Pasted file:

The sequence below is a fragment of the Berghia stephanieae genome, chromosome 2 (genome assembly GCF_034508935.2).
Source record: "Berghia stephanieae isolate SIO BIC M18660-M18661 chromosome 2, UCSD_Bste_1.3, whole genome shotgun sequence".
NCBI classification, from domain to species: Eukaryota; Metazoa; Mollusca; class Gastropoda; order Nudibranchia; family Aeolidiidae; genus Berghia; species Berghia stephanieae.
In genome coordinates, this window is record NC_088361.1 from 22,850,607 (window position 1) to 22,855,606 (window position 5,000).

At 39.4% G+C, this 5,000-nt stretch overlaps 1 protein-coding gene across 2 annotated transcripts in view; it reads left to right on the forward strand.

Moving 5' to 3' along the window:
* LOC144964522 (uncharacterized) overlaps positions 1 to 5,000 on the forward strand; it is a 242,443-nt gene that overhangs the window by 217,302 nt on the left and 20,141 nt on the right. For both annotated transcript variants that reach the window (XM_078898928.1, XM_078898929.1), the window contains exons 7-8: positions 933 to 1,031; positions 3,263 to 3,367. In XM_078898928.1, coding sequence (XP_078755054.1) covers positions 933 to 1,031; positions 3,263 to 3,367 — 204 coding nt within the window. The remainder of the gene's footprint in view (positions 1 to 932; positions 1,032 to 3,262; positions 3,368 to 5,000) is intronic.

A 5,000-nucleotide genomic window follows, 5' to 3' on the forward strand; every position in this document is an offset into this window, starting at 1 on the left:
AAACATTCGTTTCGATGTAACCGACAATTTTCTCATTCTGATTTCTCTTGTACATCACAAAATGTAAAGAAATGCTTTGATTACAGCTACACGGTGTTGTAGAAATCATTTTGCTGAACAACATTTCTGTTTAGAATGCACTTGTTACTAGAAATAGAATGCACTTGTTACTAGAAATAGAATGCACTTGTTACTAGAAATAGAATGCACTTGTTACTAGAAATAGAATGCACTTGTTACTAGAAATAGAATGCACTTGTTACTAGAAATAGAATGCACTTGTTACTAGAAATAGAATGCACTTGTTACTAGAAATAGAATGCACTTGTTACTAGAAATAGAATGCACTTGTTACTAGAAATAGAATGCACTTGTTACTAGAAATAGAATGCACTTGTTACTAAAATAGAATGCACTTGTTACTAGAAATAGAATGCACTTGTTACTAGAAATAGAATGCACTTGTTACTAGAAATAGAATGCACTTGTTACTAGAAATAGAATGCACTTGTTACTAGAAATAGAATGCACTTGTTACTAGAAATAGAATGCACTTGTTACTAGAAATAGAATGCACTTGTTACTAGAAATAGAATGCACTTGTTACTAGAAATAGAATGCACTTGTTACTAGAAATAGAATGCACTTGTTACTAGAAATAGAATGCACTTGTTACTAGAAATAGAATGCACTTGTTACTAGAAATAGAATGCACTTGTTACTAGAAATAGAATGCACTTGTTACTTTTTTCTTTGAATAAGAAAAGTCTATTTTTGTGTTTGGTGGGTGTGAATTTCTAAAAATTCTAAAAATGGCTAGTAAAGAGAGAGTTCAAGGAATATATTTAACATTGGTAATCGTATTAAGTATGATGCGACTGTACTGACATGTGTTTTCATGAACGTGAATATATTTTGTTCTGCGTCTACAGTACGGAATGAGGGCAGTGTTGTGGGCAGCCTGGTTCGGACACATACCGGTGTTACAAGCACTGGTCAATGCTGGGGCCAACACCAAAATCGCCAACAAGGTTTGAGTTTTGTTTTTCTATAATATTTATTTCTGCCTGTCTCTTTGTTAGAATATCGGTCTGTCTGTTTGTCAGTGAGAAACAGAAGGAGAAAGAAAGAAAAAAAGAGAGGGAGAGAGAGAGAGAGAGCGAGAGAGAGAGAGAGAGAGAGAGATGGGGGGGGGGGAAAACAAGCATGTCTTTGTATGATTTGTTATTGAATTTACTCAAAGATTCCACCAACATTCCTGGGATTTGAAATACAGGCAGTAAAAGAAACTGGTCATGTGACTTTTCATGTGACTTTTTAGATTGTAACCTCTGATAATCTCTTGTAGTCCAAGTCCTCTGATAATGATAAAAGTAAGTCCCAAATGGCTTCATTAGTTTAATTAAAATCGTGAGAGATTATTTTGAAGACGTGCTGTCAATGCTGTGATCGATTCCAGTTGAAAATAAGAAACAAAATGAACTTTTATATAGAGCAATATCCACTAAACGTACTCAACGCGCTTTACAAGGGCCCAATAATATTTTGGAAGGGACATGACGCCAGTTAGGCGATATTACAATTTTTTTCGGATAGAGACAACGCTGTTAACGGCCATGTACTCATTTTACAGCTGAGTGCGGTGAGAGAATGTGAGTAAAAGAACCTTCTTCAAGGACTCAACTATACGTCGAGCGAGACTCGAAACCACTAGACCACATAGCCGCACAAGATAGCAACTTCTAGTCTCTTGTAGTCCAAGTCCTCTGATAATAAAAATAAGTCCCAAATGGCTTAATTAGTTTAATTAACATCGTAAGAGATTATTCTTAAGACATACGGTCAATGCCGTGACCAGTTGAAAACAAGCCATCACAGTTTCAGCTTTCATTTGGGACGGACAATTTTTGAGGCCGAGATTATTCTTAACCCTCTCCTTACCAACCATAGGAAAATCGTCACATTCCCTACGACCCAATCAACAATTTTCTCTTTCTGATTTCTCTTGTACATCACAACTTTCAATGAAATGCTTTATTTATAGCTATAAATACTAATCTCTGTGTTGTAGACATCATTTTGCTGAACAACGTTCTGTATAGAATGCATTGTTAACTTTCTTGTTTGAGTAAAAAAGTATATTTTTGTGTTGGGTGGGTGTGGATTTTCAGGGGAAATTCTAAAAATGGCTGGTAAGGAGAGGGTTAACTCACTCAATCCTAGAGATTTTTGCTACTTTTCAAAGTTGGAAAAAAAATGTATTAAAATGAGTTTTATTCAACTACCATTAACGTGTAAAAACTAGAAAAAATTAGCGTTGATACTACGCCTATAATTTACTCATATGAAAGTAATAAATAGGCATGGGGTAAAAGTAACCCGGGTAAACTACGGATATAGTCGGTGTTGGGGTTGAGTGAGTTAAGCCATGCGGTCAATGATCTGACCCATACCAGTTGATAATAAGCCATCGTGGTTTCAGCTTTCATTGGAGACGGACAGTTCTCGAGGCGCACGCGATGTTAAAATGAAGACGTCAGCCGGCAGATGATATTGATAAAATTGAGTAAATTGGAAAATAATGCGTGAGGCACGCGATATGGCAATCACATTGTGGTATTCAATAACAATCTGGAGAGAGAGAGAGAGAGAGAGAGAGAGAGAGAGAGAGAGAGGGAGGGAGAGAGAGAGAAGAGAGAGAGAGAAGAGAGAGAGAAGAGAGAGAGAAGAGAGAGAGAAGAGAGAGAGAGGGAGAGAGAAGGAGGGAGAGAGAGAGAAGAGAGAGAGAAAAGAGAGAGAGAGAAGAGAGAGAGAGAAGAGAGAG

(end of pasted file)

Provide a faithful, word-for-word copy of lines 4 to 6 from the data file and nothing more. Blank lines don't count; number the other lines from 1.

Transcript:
In genome coordinates, this window is record NC_088361.1 from 22,850,607 (window position 1) to 22,855,606 (window position 5,000).

At 39.4% G+C, this 5,000-nt stretch overlaps 1 protein-coding gene across 2 annotated transcripts in view; it reads left to right on the forward strand.

Moving 5' to 3' along the window: